diane bartels wrote:Nothing in previous post re Red Menace about death. Why the interest in serial killers? In part, because of the separation of themselves into parts that they must do to kill and return to their lives. In a way, Speck was more a spree killer than a serial killer. Bundy is the one who fascinates me, because he was so much a part of the normal world in his day life, and so darkly completely evil in in killing. How did he live like that? It if that fragmentation, the divide in the psyche of the individual that has me hooked as a story line. Probably bc sometimes I feel a milder form of separation, of fragmentation in myself. It's not the death that fascinates, it's what the living people do with the death they live in around and with.
I'm going to reccomend two books to you. One because it specifically deals with that dichotomy you were mentioning in Ted Bundy, and the other just because it's a good read, and a good way to help yourself look at serial killers and those types of people from what may be for you a fresh prespective.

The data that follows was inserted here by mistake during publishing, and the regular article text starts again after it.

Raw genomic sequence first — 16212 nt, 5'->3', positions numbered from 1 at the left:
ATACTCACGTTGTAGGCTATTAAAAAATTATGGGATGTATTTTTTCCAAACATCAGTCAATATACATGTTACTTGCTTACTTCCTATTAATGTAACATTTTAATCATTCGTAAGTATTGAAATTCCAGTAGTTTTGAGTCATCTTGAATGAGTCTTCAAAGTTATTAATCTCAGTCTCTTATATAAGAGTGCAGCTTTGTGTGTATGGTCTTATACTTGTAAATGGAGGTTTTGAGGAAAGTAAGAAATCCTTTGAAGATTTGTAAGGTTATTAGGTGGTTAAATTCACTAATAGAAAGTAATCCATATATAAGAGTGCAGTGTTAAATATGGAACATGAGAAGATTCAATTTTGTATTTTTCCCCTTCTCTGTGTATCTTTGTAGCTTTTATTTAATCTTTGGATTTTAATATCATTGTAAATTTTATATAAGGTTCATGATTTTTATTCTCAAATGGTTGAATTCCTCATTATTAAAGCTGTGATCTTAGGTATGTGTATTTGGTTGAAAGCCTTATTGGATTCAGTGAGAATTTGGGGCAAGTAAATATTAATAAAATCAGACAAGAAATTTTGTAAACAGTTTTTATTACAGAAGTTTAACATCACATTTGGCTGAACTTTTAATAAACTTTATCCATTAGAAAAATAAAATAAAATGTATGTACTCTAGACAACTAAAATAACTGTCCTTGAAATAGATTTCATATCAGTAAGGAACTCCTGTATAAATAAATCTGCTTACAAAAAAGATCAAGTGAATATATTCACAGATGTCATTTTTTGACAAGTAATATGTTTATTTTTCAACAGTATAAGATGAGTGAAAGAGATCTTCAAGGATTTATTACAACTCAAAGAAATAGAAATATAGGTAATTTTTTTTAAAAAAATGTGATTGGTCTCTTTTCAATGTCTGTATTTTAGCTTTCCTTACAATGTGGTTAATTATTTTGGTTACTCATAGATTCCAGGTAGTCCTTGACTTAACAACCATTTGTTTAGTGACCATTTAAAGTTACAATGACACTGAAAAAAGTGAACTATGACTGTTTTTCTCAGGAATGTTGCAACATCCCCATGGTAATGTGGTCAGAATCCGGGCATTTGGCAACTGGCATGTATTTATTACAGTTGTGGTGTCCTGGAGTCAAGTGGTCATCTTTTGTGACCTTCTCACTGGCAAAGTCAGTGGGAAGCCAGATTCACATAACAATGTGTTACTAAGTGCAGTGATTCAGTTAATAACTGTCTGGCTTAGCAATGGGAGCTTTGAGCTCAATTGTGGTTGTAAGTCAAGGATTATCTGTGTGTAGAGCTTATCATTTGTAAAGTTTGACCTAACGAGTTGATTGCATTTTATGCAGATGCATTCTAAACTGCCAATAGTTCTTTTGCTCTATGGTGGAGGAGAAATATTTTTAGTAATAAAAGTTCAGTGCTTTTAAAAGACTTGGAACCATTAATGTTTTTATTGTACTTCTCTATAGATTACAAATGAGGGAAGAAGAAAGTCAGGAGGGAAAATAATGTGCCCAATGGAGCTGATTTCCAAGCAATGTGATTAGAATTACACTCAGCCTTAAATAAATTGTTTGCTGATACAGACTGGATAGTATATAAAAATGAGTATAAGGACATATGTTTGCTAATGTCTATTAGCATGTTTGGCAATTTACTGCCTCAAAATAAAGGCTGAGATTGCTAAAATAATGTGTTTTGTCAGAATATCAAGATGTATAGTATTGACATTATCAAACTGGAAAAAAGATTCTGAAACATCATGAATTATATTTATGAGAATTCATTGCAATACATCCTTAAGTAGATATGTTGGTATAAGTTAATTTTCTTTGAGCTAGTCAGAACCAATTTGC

It is well known that just before he was captured Ted Bundy, worked on the Suicide Prevention line in Seattle WA. Anne Rule, who has gone on to make a living of her "true" crime books, worked with him at this time and has written a really cool book called THe Stranger Beside Me. She was once a Dectitive fot the city of Seattle, and because of that, she would watch as the news went on and on about this killer, she slowly became aware of the fact that the man she worked with was the one they were looking for...
The other one is called Mindhunter and it's by John Douglas. He has been called "The Grandfather of Behavioral Profiling". He and a partner got the FBI to realise that this type of Profiling could help them to catch serial criminals after he explains how he came up with the concept, he then goes on to use it to explain the differences between the types of serial criminals.